Fun with Cardboard Boxes - Supporting Your Child's Development

So many everyday items are packaged in cardboard boxes – we just can’t avoid them. The good news is that our little ones can have heaps of fun and get creative with them! Craft activities are great because they allow our children to use their imaginations and make whatever they want. This means that the language we use to talk about that activity will change each time and expose them to lots of new words. Here are some ways you can use language in craft activities with cardboard boxes.


When your child is making something with their box, you can talk about things like:

  • The materials they’re using to make their project (e.g. cardboard, scissors, sticky tape, paper, glitter, pompoms)
  • How they’re making their project (e.g. ripping, pulling, sticking, cutting)
  • The location of items on their project (e.g. inside, outside, next to, through, on top, underneath)
  • Describing their project or how they’re making it (big, blue, carefully, quickly, fantastic, colourful)
  • Concepts of sequence (before, after, first, last)

Following Instructions

Making with cardboard boxes can be a great way to help your child practise following instructions. You can tell your child that their project is a surprise - they’ll need to listen carefully to a set of instructions to find out what they’re making! Instructions can include different words like those mentioned under ‘vocabulary’. Make instructions easier or more difficult by including more information in the instruction.

2 key words: “cut the box”; “stick on the paper

3 key words: “cut a hole in the box”; “tear the right flap off”

4 key words: “stick the pompom on the lid” “make a roof before a window

Social Skills

If you have multiple children or your children have friends over, working on a group project is a great way to practice social skills. You can also help make the project with your child. Helping your child develop their social skills will help them to make friends more easily.

Turn taking - prompt your children to take turns adding bits and pieces to their project. Use gestures, such as pointing, and talk about whose turn it is to encourage turn taking.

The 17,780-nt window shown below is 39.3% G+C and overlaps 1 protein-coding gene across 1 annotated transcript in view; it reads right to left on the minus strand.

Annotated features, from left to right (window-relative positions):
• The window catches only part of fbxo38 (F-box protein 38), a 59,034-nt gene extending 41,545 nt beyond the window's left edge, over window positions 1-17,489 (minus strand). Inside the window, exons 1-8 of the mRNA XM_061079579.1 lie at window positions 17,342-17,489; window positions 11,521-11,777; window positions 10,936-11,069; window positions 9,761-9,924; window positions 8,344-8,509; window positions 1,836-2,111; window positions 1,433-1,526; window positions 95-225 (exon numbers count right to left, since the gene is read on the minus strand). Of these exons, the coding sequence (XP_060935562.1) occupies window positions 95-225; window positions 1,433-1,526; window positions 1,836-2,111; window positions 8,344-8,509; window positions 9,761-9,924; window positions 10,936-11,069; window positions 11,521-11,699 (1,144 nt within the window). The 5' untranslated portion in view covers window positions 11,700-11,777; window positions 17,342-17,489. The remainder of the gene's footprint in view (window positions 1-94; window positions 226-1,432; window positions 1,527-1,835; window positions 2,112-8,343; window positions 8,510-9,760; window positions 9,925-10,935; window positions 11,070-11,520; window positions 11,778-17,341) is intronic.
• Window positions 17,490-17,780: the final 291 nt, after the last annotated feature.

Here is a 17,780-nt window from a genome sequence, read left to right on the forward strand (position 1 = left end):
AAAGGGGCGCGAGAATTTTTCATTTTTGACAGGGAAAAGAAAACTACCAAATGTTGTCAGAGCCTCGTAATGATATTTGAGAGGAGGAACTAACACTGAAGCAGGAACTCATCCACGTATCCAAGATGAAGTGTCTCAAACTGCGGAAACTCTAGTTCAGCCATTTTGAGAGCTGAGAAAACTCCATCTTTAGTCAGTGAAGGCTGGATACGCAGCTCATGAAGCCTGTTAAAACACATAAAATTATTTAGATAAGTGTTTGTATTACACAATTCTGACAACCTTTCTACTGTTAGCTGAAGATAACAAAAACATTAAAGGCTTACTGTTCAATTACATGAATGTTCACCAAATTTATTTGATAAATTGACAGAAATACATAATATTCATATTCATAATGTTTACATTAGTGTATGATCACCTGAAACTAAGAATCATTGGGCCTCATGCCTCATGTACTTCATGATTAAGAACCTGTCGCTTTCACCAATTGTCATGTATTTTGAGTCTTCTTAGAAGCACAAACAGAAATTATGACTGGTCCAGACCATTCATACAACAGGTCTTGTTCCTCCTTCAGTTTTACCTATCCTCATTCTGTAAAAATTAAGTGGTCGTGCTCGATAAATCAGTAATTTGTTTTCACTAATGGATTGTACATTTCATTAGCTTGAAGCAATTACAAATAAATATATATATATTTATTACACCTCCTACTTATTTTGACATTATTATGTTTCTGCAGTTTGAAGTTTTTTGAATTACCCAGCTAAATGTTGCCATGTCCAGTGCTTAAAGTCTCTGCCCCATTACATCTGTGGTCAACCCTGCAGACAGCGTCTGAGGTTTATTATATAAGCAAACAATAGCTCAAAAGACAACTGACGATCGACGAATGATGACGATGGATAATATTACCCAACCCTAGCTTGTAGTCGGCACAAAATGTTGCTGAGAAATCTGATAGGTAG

Making requests – encourage your child to ask for materials they want (instead of just saying what they want or snatching!). If your child just states what they want, demonstrate how to ask a question (e.g. “you say… can I have my pencil case please?”) and encourage your child to repeat the question. This is also a great way to practise using manners.

Negotiation skills – if siblings are working together, help them problem solve disagreements. Encourage them to compromise and think of solutions that will please both parties (e.g. one child goes first and next time the other child goes first; both children get half of a material each).

It’s important for children to have good social skills, such as turn taking and making requests, as this behavior is liked by others and can help your child to make friends with their peers.

Making a project with cardboard boxes laying around the house is a great way for children to use their imagination and expand their language skills! Getting creative in a task like this can help children learn new words, practise following instructions and learn to communicate effectively with others. Have a go at making a cardboard box project with your child and try out some of these tips.

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